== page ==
Wow, a very open ended blog post! I love it. I like how this blog is evolving in terms of content and style.
I would have dinner with John Mayer. If you know me at all, this is extremely believable. Despite the flak I may receive from my peers, I stand by my statement. But why John Mayer? Continue reading John Mayer
I enjoyed Ed Freeman’s lecture he managed to communicate many concepts and great examples in only an hour.
I would have asked him what he would suggest that simple consumers do in order to support organizations that value their stakeholders. I was curious what his views are about boycotting and protesting.
I believe the question has value due to the fact that not all of us want to be entrepreneurs (as seen after he asked the question to the audience). In our work we will undoubtedly have decisions to make that will impact the company’s shareholders, but we also have a role to play when we engage in consumption. Being aware of our impact would therefore help changing culture surrounding business.
Ed Freeman was much more down to earth than I anticipated him to be. I expected that he would be a more theoretical speaker, and that he would focus more on ideas from what he has written at a more in-depth level, or at least discuss more about shareholder versus stakeholder value theory. Continue reading Were you satisfied with Freeman’s talk?
Although I did not get to ask Ed Freeman a question, Matt’s question regarding the prevalence of the internet and the ability of companies to control what consumers believe was similar to what I had planned on asking.The question I had written down, “how do you think the stakeholder theory has changed or held up during a time of rapid technological advancement like we’ve seen in the past few decades?” was slightly more general than Matt’s, however I was satisfied with the answer Ed Freeman gave in response to Matt’s question. Continue reading Ed Freeman Question/Reaction
I really enjoyed the overview of Stakeholder Theory video by Ed Freeman. I have realized over the past few weeks that I want to have my paper 1 focus on the benefits of stakeholderism, and how shareholderism can leave a company exposed to severe potential risks. Therefore, I found this Ed Freeman video to be very helpful, a strong supplement to enhance my paper. Continue reading Ed Freeman Reaction
My question to Ed Freeman was
“In your book “Managing for Stakeholders”, you write about a technique for managing your stakeholders “to convince the group to want the same thing as the firm”. My question for you is “In the internet age where companies in power can control what gets media attention and what consumers believe, is this an ethical strategy for businesses to implement?”
For some background on why I asked the question, I want to first explain what I thought when I read that passage from Ed Freeman’s book. My interpretation of this was that whatever goals a company has, whether they are to brainwash consumers into buying their products, or sending false information into the press to ignore the environment, etc. When I thought about companies convincing stakeholders to want the same thing as the firm wants, I tend to think of negative examples.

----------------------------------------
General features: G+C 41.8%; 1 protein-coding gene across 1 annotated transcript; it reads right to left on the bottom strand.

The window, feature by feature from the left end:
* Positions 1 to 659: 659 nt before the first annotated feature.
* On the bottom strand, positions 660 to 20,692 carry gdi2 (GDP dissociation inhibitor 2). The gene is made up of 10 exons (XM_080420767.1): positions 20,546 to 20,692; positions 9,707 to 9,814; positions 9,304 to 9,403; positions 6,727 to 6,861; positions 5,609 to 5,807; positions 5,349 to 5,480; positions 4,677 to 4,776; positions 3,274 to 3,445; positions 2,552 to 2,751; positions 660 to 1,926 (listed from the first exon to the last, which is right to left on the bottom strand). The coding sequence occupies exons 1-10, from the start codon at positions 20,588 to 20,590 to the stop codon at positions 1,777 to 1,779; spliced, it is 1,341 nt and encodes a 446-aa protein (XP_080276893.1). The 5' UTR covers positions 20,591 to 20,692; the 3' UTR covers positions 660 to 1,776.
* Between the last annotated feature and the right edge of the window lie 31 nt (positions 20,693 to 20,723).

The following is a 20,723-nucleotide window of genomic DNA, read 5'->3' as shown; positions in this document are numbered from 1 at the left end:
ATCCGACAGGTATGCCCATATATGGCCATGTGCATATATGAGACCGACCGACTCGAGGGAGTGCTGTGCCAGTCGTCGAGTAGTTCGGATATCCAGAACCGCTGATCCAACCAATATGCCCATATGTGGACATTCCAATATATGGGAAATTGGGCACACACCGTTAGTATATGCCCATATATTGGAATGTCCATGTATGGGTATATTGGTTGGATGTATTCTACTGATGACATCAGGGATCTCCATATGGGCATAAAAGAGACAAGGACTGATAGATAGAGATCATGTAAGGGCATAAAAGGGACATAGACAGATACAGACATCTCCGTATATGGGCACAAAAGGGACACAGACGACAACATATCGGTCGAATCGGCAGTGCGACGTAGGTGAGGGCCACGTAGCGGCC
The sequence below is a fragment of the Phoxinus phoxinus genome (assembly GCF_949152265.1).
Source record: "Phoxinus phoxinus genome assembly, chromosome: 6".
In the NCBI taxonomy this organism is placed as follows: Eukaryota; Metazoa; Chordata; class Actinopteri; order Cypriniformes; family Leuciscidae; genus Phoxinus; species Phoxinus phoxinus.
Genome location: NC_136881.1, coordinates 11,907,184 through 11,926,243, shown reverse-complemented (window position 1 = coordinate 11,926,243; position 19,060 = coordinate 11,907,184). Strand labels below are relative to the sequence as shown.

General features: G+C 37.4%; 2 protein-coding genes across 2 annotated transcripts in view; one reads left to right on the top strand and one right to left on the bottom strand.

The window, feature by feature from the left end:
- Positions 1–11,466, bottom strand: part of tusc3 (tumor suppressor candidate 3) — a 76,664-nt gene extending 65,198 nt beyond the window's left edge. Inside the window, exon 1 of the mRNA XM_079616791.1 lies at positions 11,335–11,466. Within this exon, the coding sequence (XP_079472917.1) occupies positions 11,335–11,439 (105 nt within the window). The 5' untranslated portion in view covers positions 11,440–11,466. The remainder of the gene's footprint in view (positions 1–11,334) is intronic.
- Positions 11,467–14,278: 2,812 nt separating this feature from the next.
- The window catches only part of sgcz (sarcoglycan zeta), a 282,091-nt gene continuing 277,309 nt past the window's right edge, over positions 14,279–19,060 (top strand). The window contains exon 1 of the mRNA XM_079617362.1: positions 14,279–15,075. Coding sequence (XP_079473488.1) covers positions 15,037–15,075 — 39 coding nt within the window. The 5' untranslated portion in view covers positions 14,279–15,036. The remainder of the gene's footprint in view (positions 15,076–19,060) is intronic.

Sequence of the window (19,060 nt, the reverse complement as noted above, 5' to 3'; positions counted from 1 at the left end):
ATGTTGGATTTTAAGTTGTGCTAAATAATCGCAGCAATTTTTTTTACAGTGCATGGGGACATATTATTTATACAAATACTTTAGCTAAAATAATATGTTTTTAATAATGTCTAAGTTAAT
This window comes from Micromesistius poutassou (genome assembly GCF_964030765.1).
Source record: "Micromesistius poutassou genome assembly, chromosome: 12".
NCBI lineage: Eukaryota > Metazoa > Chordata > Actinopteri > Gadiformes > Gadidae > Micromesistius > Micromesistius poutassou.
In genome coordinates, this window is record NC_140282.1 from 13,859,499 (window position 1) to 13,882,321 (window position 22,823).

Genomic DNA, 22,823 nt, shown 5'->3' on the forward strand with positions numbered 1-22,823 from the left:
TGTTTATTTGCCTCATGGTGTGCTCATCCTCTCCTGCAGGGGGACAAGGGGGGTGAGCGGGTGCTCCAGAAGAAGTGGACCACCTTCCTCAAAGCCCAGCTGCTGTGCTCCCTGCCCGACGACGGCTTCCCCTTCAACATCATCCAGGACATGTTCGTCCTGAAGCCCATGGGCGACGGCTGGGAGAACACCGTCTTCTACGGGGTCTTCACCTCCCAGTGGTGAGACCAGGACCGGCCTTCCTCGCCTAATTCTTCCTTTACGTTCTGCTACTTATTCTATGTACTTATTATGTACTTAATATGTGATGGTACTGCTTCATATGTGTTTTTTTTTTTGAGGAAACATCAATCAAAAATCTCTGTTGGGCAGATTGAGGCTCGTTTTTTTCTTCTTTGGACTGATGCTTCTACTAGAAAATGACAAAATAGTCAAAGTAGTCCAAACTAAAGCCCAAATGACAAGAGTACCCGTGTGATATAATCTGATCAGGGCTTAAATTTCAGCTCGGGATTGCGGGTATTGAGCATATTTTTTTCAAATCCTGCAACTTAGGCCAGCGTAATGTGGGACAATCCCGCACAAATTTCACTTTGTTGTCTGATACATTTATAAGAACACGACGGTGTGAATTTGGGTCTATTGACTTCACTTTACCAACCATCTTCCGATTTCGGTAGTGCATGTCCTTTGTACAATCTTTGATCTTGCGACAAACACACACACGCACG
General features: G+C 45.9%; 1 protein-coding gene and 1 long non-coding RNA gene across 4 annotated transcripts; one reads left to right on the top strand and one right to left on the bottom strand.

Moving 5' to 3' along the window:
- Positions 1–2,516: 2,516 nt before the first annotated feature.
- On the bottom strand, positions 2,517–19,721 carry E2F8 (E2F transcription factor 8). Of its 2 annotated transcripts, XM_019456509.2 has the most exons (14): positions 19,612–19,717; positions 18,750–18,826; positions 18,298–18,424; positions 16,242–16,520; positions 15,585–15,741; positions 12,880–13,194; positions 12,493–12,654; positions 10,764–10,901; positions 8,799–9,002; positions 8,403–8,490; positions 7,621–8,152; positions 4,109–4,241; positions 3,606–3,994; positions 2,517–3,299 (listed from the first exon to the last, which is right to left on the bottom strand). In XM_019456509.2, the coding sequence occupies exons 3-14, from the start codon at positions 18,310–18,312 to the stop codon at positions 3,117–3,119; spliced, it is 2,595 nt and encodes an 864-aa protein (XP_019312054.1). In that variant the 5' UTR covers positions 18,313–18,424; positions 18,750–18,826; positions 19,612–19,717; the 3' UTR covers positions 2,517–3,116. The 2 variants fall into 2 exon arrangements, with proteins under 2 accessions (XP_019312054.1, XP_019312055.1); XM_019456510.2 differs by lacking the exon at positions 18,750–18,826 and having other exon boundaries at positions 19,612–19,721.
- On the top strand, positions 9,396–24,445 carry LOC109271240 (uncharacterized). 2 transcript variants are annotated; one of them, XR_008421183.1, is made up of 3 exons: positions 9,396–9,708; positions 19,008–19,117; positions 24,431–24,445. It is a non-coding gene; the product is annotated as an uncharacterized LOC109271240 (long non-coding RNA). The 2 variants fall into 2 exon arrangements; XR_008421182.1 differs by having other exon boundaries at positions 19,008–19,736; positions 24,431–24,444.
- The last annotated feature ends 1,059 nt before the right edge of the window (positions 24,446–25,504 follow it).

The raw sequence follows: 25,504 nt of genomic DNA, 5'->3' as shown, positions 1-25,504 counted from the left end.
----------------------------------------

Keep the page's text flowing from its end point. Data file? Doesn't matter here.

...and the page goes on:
However, the example that Ed Freeman gave suggested a much different approach to this strategy. He believed that Amazon recommending a book that he ended up enjoying was a good example of this strategy being correctly implemented. He also went on to say that the “getting stakeholders on-board” strategy is meant to help stakeholders realize that the company’s goals are in the stakeholders’ best interest as well. This places the responsibility on the company to make decisions that will benefit stakeholders. Although I do not know whether Ed Freeman has clearly explained how companies can make decisions that are in the best interest of the stakeholder, I do think that; if possible, it would be acceptable “to convince the group to want the same thing as the firm”
None of my friends or family quite understand my fascination with the city of Detroit. Maybe this fascination turned borderline obsession could best be explained by this tumblr, which I frequent way too often since Professor Marsh introduced me. As a city that’s literally crumbling to the ground, Detroit fills me with this weird combination of disparity and hope for potential reinvention within its deteriorative state. Continue reading No Longer Motor City
Although the roundtable discussion and lecture with Ed Freeman was way more palpable than I was expecting, I felt slightly unsatisfied with many of Freeman’s answers to questions posed by students and audience members at the night lecture. Continue reading My conflict with conflict
A question I would ask Ed Freeman: Have your theories of stakeholderism changed over time because of events in the financial world/catastrophic global events? And a follow up question, do you think Stakeholder Theory will hold true in the next 50 years?
In terms of the way Freeman seemed to answer every question that was thrown at him– he seemed to say “my theory is perfect, but no company is perfect, so it is impossible to follow it”. Especially when Jordi himself questioned Walmart’s Stakeholder practices, Freeman answered in the aforementioned manner.
Is Freeman’s theory about Stakeholderism now impotent because even he believes it is impossible for any company to stay true to the theory? Or is Stakeholder theory just a soft guideline?
Overall, I thought Freeman kept his talk very concise and used real world examples, which I am a huge fan of.